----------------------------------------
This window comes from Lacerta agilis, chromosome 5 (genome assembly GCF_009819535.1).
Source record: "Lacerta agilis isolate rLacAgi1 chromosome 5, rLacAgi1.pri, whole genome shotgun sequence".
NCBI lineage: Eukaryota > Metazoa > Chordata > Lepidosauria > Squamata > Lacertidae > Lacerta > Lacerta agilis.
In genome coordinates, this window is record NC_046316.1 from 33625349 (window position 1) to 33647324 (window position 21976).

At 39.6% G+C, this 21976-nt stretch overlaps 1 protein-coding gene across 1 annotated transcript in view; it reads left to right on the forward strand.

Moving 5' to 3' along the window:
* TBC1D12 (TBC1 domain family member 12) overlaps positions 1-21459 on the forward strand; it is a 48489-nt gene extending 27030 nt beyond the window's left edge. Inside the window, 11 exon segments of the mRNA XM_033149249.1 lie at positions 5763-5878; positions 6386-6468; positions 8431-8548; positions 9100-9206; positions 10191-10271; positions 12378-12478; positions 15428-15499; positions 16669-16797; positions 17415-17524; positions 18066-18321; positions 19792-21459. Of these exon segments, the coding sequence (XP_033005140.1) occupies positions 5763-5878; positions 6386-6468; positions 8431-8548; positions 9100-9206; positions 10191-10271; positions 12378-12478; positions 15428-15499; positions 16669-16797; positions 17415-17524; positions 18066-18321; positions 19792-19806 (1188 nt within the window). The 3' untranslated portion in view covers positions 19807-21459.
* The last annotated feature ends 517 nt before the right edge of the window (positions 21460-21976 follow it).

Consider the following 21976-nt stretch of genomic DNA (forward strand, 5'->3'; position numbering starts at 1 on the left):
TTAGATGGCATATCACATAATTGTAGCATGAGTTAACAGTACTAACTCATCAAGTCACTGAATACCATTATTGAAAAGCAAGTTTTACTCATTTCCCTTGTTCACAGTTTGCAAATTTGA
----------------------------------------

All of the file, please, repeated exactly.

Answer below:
This window comes from Lacerta agilis, chromosome 5 (genome assembly GCF_009819535.1).
Source record: "Lacerta agilis isolate rLacAgi1 chromosome 5, rLacAgi1.pri, whole genome shotgun sequence".
NCBI lineage: Eukaryota > Metazoa > Chordata > Lepidosauria > Squamata > Lacertidae > Lacerta > Lacerta agilis.
In genome coordinates, this window is record NC_046316.1 from 33625349 (window position 1) to 33647324 (window position 21976).

At 39.6% G+C, this 21976-nt stretch overlaps 1 protein-coding gene across 1 annotated transcript in view; it reads left to right on the forward strand.

Moving 5' to 3' along the window:
* TBC1D12 (TBC1 domain family member 12) overlaps positions 1-21459 on the forward strand; it is a 48489-nt gene extending 27030 nt beyond the window's left edge. Inside the window, 11 exon segments of the mRNA XM_033149249.1 lie at positions 5763-5878; positions 6386-6468; positions 8431-8548; positions 9100-9206; positions 10191-10271; positions 12378-12478; positions 15428-15499; positions 16669-16797; positions 17415-17524; positions 18066-18321; positions 19792-21459. Of these exon segments, the coding sequence (XP_033005140.1) occupies positions 5763-5878; positions 6386-6468; positions 8431-8548; positions 9100-9206; positions 10191-10271; positions 12378-12478; positions 15428-15499; positions 16669-16797; positions 17415-17524; positions 18066-18321; positions 19792-19806 (1188 nt within the window). The 3' untranslated portion in view covers positions 19807-21459.
* The last annotated feature ends 517 nt before the right edge of the window (positions 21460-21976 follow it).

Consider the following 21976-nt stretch of genomic DNA (forward strand, 5'->3'; position numbering starts at 1 on the left):
TTAGATGGCATATCACATAATTGTAGCATGAGTTAACAGTACTAACTCATCAAGTCACTGAATACCATTATTGAAAAGCAAGTTTTACTCATTTCCCTTGTTCACAGTTTGCAAATTTGA